JESSICA:  Sweet. Shout out to Soft Skills Engineering. That’s another podcast that you’ll might want to check out. If you’re looking for a hilarious podcast that focuses on issues that software developers face such as getting fired, pay raises, strategies for pushing back on bad ideas and even stock options, check out Soft Skills Engineering at SoftSkills.io.

Jacob, you said that you are working as a software engineer but you haven’t yet acquired software engineering job in the traditional sense so you are going to have to go through the dreaded hurdle of your first technical interview.

JACOB:  Yeah, I’ve read about it and thinking about it, trying to at least mentally prepare myself or emotionally prepare myself. It’s almost like a system of reproduction like we have CS degrees that they went through that ringer to get their job and once they feel like that is a reasonable expectation for everybody, they’re going to subject the same people do it so we end up with more CS degrees. It’s a little scary. I’ve taken a few CS classes but put together a [inaudible]. That would be tough for me.

CORALINE:  I think it’s important to note that interviews are two ways. You will learn as much about what the company values from the coach on they give you, the abstract or the algorithm and so on or does it reflect the work that you’re actually going to be doing because I have never had to invert a binary tree in my entire career. I have never had to write my own sorting algorithm because my language provides a sort method. These quiz questions, they tend to be too CS-y for me. Like I said, I’m a dropout and if that’s what the company values, I really don’t want to work there.

JACOB:  Yeah, fair.

SAM:  Yeah, it sort of says that the engineers that are haven’t really thought at all about interviewing so they’re just going to go back to standard nerd gate-keeping behavior which is horrible.

RYDER:  Yeah definitely. I think you can have some of that stuff in the interview but it’s the main component. That says a lot, Coraline definitely.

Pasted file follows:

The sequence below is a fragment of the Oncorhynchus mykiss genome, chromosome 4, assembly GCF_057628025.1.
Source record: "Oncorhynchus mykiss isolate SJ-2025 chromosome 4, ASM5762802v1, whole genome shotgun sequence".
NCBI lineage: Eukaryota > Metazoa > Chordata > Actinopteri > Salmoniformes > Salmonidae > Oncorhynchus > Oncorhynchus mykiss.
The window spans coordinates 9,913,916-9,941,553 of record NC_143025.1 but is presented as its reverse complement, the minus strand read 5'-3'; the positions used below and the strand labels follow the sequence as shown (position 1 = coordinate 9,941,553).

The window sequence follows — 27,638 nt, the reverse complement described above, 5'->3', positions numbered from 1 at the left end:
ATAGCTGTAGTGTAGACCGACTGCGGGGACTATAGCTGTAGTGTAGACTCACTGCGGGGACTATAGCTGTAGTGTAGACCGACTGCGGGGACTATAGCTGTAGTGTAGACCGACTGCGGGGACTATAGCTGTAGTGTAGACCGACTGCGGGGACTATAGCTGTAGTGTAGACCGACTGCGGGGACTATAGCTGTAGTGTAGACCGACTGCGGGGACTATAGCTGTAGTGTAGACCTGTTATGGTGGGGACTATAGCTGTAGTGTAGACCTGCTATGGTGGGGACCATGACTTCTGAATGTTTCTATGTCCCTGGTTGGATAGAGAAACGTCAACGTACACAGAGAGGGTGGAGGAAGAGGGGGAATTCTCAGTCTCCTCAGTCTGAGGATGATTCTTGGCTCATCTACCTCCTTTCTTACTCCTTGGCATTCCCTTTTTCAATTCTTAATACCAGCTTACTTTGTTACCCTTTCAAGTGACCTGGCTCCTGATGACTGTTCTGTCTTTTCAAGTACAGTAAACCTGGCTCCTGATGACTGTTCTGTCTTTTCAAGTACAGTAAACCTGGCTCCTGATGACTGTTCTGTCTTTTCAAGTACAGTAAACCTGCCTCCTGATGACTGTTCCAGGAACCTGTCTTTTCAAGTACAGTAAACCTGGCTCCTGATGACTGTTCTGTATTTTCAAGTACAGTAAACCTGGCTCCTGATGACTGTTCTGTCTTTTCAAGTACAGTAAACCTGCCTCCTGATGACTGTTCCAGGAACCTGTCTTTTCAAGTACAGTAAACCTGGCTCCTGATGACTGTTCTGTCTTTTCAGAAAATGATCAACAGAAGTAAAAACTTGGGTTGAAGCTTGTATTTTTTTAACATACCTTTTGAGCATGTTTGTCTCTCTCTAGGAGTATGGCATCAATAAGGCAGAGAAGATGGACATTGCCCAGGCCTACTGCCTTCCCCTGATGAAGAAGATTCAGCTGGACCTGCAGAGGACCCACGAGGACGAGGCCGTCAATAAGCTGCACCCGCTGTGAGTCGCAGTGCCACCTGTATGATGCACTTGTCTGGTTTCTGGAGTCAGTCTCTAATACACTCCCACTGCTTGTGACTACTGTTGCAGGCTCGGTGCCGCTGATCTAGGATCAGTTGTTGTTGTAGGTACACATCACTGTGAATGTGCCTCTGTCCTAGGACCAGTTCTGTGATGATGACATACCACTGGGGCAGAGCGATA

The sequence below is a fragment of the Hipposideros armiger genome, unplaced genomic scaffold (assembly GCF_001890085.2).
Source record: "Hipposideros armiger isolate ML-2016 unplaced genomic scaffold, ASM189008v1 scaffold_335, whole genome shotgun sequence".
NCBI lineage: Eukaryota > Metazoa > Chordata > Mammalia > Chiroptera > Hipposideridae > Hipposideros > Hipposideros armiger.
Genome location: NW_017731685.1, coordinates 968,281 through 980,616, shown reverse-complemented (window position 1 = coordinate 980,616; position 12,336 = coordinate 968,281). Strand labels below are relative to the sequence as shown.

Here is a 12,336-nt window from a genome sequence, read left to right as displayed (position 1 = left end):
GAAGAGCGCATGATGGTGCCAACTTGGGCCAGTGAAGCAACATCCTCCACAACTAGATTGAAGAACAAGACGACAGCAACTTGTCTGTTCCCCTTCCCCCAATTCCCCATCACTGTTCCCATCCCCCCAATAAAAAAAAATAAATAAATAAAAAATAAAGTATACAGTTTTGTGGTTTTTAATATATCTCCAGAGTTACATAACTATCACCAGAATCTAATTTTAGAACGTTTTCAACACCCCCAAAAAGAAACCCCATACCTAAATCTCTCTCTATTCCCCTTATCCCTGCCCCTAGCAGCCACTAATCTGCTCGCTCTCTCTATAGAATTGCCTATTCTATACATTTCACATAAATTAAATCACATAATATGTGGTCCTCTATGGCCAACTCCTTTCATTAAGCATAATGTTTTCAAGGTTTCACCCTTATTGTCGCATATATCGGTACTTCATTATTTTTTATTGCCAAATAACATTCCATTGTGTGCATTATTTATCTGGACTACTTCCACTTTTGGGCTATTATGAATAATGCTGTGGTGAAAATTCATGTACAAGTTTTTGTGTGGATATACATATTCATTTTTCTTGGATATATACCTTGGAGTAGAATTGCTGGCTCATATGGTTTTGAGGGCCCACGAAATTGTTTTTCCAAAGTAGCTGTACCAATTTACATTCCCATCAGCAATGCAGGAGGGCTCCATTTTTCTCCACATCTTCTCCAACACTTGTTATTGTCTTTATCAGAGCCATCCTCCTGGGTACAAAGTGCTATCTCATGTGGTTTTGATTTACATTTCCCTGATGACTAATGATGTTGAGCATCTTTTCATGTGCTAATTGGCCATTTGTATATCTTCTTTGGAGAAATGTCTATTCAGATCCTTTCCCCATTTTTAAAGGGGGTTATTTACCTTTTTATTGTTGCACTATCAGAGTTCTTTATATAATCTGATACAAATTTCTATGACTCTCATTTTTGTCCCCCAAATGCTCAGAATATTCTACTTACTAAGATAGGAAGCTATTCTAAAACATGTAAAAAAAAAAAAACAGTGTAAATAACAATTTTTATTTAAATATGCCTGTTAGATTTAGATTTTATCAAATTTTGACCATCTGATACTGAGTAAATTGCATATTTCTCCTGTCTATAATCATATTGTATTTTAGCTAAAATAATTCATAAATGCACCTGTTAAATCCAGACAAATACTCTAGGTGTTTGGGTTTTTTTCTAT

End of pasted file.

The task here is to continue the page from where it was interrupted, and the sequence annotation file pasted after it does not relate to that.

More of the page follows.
CORALINE:  Yeah. How many times as an engineer actually write code on a fucking whiteboard. It does not happen. It’s like saying, “Oh, if you would design a programming language, what would it do and do it on the whiteboard.” I’m like, “No, I’m not going to do that.” I’ve actually turned away jobs because of programming exercises they expected me to do. I got one exercise from a company that a very prominent Rubyist works for, where they’re like, “We want you to complete this within one hour. We want you to do your first commit and then your last commit. We’re going to look at the time difference between them.”

Then I’m like, “If you value me being able to write a really, really good code in one hour, you’re not giving me time to test, you’re not giving me time to refactor. Fuck you.” I’m so sick of that and that sets such expectations and sets the bar so high that people from non-traditional backgrounds get filtered out of jobs where they could really be a valuable asset. They could really bring some different thinking to the table but because of this monoculture, it’s like, “I know these cover things because I have this CS degree and I took an algorithm class and I think everyone should think exactly like me and everyone should be a robot just like me.” We’re keeping people out that deserve and it works really hard that they deserve to be in.

JESSICA:  People who are good at different things than you are, as supposed to using the interview to make yourself feel smart.

RYDER:  Yeah, and people who could help us solve cultural problems.

SAM:  As the representative of the computer science degree holding population, I would just like to say that all that shit is bull crap. I had a really good time in some of my computer science classes. I did all the data structures stuff. Side rant: I did my data structures homework in Python first and homework took me about four hours and I did a TDD. Then I would take the thing that I’d implemented in four hours in Python doing TDD and I would just try to reimplement the solution with very few tests in C++ or Java. I kept track of how long it took me and the minimum multiplier from going from Python to Java was about 5x. Going from Python to C++ for me, the worst one was 9x.

I was like, “Why am I doing this? It took me four hours to do the homework and then I spent like 25 reimplementing it just because they didn’t want to read Python. What the hell?” I mean, I could rant for hours about how CS has taught but I’ll give you the brief version. It’s just that there’s a lot of valuable stuff in computer science and I feel for the people who are designing CS curricula because they’re trying to serve people who are going to go into academia, they’re trying to serve people who are going to go, like a big employer out here in Portland as Intel. If you’re going to go into chip design, you need a different set of skills, perhaps than somebody who’s going to go into web development so they’re trying to meet a broad range of needs, at least in theory.